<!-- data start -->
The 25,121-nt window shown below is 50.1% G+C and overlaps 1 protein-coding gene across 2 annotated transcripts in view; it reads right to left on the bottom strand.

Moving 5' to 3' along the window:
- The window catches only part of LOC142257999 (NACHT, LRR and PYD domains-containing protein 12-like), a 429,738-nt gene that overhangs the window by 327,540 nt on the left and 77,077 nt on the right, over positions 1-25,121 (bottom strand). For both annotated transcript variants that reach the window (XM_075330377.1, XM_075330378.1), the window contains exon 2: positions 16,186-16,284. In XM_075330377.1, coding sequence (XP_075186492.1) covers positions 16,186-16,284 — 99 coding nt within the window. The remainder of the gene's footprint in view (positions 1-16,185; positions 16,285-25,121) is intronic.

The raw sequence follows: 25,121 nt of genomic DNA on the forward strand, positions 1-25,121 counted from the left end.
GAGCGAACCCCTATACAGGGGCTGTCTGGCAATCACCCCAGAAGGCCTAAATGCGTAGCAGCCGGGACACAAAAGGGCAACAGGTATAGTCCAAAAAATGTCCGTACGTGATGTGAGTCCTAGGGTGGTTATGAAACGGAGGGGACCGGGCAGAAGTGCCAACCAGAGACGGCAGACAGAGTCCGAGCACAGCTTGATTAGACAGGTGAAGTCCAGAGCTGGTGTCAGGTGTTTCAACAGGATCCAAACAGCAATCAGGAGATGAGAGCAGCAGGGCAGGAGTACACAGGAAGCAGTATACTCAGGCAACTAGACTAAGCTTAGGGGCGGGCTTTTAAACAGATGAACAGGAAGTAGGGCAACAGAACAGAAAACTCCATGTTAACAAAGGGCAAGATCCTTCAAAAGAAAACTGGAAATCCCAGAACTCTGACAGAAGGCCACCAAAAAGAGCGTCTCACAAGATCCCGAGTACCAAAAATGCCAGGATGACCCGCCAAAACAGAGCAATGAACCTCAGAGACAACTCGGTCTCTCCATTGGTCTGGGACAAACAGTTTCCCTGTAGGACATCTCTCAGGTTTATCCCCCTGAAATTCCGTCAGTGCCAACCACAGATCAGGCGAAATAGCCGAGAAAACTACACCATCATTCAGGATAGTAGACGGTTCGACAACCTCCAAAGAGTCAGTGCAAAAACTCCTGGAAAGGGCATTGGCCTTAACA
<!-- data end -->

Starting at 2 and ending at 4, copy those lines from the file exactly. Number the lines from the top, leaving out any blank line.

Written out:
Moving 5' to 3' along the window:
- The window catches only part of LOC142257999 (NACHT, LRR and PYD domains-containing protein 12-like), a 429,738-nt gene that overhangs the window by 327,540 nt on the left and 77,077 nt on the right, over positions 1-25,121 (bottom strand). For both annotated transcript variants that reach the window (XM_075330377.1, XM_075330378.1), the window contains exon 2: positions 16,186-16,284. In XM_075330377.1, coding sequence (XP_075186492.1) covers positions 16,186-16,284 — 99 coding nt within the window. The remainder of the gene's footprint in view (positions 1-16,185; positions 16,285-25,121) is intronic.

The raw sequence follows: 25,121 nt of genomic DNA on the forward strand, positions 1-25,121 counted from the left end.